High-tolerance microscopic organism could be the key to long-term survival
Corals such as Montastraea cavernosa can better tolerate temperature extremes when partnered with a specific group of microscopic algae.
© Rivah Winter
In recent years, marine scientists in Florida have wondered why some corals are more resilient to climate change. Now those experts may have an answer: a microscopic organism that uses sunlight to make food for its hosts. This organism could help combat the global decline of coral reefs resulting from warming waters.
All reef-building corals live in partnership with these organisms, which are microscopic algae known as zooxanthellae. New research by Andrew Baker, a Pew marine fellow and marine biologist at the University of Miami, and his doctoral students, Rachel Silverstein and Ross Cunning, suggests that corals can better tolerate temperature extremes when partnered with a specific group of zooxanthellae, known as clade D of the genus Symbiodinium.
Baker’s group discovered that corals paired with clade D zooxanthellae resist bleaching at both warm and cold temperatures. This unusual tenacity may explain the findings of previous studies, which observed that clade D symbionts tend to become more common in reefs after mass coral bleaching events.
“This tolerance of both extreme heat and cold is the reason we call these symbionts ‘tenacious D,’” said Baker. “In some cases, [they] might help provide a lifeline for corals to help them survive extreme conditions.”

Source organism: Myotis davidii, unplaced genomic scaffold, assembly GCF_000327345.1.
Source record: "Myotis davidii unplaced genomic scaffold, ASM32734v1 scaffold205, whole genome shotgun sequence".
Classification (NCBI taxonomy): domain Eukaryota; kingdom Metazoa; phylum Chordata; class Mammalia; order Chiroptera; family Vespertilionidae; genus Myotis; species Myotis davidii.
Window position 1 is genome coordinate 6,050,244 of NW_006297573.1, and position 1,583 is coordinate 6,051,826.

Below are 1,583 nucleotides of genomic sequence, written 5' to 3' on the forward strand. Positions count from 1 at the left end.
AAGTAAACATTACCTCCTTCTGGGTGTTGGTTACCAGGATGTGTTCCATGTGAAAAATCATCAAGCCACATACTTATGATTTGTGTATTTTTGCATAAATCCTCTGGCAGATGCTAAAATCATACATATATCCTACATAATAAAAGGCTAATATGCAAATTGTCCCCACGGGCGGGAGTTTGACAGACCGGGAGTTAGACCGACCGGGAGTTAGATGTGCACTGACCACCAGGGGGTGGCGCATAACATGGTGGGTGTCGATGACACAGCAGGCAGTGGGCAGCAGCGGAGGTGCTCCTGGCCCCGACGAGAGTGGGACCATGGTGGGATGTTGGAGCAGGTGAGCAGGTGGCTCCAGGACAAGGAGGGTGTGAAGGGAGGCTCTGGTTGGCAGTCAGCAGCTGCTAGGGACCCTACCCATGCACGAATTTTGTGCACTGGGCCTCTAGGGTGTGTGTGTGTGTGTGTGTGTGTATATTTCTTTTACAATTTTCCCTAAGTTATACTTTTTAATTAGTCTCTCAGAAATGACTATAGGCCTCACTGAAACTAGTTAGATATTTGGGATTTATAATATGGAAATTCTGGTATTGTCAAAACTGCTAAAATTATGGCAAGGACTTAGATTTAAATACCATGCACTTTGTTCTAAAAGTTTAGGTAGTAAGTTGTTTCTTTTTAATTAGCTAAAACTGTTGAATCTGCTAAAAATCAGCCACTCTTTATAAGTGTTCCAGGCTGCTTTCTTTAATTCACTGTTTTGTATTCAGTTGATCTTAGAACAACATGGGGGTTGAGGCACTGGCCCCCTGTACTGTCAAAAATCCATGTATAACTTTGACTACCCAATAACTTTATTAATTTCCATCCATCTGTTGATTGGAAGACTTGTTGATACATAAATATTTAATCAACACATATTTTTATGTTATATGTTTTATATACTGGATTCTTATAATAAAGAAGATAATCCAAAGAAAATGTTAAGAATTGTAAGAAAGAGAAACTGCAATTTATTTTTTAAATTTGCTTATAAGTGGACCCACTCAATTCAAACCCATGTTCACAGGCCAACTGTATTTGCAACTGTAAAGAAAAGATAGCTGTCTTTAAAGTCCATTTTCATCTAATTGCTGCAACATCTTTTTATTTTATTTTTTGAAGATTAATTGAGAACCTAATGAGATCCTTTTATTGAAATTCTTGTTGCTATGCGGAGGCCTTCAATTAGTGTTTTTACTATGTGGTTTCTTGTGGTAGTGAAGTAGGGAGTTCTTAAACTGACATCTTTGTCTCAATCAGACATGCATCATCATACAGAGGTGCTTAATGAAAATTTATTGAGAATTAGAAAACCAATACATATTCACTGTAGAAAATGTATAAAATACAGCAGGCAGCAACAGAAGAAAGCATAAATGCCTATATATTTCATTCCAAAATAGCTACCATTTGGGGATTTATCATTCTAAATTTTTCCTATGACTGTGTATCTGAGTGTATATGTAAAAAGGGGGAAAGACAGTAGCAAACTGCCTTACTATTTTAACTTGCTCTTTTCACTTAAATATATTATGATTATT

Exposure to overly warm or cool temperatures can trigger corals to expel their zooxanthellae, creating a condition known as coral bleaching. Without the symbionts, bleached corals appear ghostly white and lose the ability to photosynthesize—often resulting in death.
Scientists have long been concerned that climate change will make extreme ocean temperatures more common, resulting in more coral bleaching. Bleaching is devastating Australia’s Great Barrier Reef for the second year in a row, mirroring back-to-back episodes of bleaching in Florida in 2014 and 2015.
In the laboratory, Baker and his colleagues are able to make corals take on greater numbers of clade D symbionts—a process they call stress hardening. The team is now exploring whether this technique can be used to plant heat-tolerant corals in the ocean and, ultimately, help rebuild reefs in Florida. If successful, the technique could help coral reefs around the world persist in the face of climate change.
Polita Glynn directs the Pew Fellows Program in Marine Conservation for The Pew Charitable Trusts.